The removal of DAA restrictions in Europe – One step closer to eliminating HCV as a major public health threat
Author(s): ,
Jason Grebely
Affiliations:
The Kirby Institute, UNSW Sydney, Sydney, Australia
,
Gregory J. Dore
Affiliations:
The Kirby Institute, UNSW Sydney, Sydney, Australia
,
Alessio Aghemo
Affiliations:
Department of Biomedical Sciences, Humanitas University, Humanitas Clinical and Research Center, Rozzano, Italy
,
Jeffrey V. Lazarus
Affiliations:
CHIP, Rigshospitalet, University of Copenhagen, Copenhagen, Denmark
,
Jean-Michel Pawlotsky
Affiliations:
INSERM U955, Créteil, France
Alison D. Marshall
Affiliations:
The Kirby Institute, UNSW Sydney, Sydney, Australia
Corresponding author. Address: Viral Hepatitis Clinical Research Program, The Kirby Institute, UNSW Sydney, Sydney, Australia. Tel.: +61 2 9385 9960; fax: +61 2 9385 0876.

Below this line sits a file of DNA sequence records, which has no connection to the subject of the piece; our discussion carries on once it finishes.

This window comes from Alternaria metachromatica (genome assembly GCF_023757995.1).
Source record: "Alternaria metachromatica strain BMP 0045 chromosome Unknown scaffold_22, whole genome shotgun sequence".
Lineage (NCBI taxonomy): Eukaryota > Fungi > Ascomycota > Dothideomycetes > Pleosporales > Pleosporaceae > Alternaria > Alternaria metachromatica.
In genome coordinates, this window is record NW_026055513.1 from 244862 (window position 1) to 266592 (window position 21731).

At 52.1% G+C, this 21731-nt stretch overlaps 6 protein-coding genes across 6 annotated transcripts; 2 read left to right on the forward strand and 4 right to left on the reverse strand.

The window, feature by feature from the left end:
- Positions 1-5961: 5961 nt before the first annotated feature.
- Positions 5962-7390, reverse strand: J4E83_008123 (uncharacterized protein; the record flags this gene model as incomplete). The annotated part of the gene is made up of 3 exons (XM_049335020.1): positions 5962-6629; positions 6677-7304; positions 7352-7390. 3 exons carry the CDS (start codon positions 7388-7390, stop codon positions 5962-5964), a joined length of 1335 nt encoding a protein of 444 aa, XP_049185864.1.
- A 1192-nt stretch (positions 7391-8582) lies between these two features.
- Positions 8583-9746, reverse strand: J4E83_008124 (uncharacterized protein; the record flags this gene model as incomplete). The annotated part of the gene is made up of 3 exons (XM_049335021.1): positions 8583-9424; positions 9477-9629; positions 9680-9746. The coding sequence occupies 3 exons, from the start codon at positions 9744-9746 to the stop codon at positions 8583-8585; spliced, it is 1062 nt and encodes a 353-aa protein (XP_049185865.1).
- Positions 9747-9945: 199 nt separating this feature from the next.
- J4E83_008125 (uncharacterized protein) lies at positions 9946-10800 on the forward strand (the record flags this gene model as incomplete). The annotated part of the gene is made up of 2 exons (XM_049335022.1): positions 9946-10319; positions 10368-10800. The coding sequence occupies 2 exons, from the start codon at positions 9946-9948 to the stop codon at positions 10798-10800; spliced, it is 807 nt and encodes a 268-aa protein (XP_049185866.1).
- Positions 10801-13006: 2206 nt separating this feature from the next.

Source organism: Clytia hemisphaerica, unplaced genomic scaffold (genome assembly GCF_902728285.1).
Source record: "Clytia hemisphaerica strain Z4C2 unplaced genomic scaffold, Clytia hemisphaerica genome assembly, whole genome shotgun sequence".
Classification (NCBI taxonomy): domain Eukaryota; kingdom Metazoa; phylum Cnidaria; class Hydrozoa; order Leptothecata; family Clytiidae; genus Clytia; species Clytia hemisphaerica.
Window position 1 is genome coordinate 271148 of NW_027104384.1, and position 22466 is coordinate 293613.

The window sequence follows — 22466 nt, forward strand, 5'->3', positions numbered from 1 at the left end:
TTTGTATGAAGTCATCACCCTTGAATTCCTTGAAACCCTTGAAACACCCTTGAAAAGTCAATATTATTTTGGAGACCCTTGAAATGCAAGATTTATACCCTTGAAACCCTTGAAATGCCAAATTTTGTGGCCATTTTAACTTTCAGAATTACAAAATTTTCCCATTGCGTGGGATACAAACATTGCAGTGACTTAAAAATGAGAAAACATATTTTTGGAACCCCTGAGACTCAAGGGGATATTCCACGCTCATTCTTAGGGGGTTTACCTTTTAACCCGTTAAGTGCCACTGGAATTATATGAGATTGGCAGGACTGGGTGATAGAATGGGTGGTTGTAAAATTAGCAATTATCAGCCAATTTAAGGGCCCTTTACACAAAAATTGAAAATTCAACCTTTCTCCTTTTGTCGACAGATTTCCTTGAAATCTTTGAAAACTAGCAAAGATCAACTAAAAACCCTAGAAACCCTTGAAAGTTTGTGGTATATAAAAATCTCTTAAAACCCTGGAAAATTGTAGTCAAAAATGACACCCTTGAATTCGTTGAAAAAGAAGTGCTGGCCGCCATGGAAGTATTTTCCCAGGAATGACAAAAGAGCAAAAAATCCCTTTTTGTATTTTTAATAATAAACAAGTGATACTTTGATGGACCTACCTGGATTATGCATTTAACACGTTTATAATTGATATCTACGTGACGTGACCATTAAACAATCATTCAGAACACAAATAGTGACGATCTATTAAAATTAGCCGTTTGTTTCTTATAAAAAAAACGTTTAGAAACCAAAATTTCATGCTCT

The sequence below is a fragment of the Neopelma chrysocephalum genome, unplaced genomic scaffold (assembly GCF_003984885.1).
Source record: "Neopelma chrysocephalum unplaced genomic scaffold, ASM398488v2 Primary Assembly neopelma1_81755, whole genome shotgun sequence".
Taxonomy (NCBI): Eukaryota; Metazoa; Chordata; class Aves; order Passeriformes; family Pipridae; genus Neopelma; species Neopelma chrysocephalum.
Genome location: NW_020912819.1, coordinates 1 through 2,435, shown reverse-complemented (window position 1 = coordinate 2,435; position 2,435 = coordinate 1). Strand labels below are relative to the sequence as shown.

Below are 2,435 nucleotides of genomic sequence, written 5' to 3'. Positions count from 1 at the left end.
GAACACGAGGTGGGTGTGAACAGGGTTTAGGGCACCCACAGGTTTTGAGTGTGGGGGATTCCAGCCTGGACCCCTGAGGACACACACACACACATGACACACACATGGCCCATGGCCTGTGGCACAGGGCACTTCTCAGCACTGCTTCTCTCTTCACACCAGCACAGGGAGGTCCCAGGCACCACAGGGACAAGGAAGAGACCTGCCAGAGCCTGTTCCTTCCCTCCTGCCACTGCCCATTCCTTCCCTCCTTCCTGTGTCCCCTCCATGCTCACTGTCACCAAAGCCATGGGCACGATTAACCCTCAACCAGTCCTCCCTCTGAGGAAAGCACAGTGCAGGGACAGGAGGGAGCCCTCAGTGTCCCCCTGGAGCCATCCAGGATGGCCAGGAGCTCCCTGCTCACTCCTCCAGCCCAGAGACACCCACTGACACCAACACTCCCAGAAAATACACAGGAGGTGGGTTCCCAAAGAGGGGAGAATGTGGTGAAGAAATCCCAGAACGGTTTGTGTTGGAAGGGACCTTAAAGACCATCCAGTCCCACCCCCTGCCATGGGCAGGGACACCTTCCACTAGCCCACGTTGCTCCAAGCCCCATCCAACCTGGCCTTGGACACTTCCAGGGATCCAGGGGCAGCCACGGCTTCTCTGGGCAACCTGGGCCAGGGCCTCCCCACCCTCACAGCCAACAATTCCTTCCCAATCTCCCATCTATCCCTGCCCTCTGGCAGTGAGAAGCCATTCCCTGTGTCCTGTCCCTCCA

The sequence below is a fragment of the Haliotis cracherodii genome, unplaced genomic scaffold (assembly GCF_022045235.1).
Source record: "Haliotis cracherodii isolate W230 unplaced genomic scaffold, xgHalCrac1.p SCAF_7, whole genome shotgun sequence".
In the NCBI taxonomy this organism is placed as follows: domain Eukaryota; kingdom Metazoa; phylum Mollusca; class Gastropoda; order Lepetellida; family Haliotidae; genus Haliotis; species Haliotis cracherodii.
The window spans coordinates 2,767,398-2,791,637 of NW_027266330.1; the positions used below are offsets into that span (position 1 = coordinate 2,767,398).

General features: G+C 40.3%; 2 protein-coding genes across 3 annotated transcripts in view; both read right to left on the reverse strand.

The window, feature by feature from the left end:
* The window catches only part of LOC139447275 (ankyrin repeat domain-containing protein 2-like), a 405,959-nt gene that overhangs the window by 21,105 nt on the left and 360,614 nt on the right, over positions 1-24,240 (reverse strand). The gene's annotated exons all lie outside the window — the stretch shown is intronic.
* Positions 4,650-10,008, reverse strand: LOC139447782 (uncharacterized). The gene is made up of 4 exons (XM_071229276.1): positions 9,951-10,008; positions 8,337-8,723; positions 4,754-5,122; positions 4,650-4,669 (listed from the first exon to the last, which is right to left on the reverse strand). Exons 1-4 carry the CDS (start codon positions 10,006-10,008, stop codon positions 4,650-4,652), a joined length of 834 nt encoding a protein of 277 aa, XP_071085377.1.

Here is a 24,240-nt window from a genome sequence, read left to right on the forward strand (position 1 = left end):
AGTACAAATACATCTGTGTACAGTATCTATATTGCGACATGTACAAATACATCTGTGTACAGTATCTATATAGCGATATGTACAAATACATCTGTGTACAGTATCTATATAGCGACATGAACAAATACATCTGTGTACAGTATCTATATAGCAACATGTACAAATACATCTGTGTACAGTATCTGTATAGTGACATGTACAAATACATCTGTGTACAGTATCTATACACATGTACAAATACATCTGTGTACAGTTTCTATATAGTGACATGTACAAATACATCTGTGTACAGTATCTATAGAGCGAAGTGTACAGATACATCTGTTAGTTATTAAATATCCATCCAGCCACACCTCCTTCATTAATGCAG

EASL LiverTree™. D. Marshall A. Nov 1, 2018; 256716
Alison D. Marshall
Alison D. Marshall

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Summary

Of ∼10.2 million people with chronic HCV infection in Europe, 6.7 million live in Eastern Europe, 2.3 million in Western Europe and 1.2 million in Central Europe.

HCV transmission continues to occur in parallel with an increasing HCV-related liver disease burden, the result of an ageing population infected during peak HCV epidemics decades earlier. In 2016, the World Health Organization set targets to eliminate HCV infection as a major public health threat by 2030. Across Europe, an estimated 36% of those living with chronic HCV infection have been diagnosed and ∼5% have been treated. A major barrier to enhancing HCV treatment uptake has been restrictions set by payers, including national governments and others, in response to the initially high list prices of direct-acting antiviral (DAA) therapies. The aims of this article are to discuss DAA restrictions in Europe, why DAA restrictions are still in place, what has facilitated the removal of DAA restrictions, and what challenges remain as we attempt to eliminate HCV as a major public health threat in the region by 2030.

Keyword(s)
Hepatitis C virus, Access, Elimination, Fibrosis, General practitioners, People who use drugs, Europe
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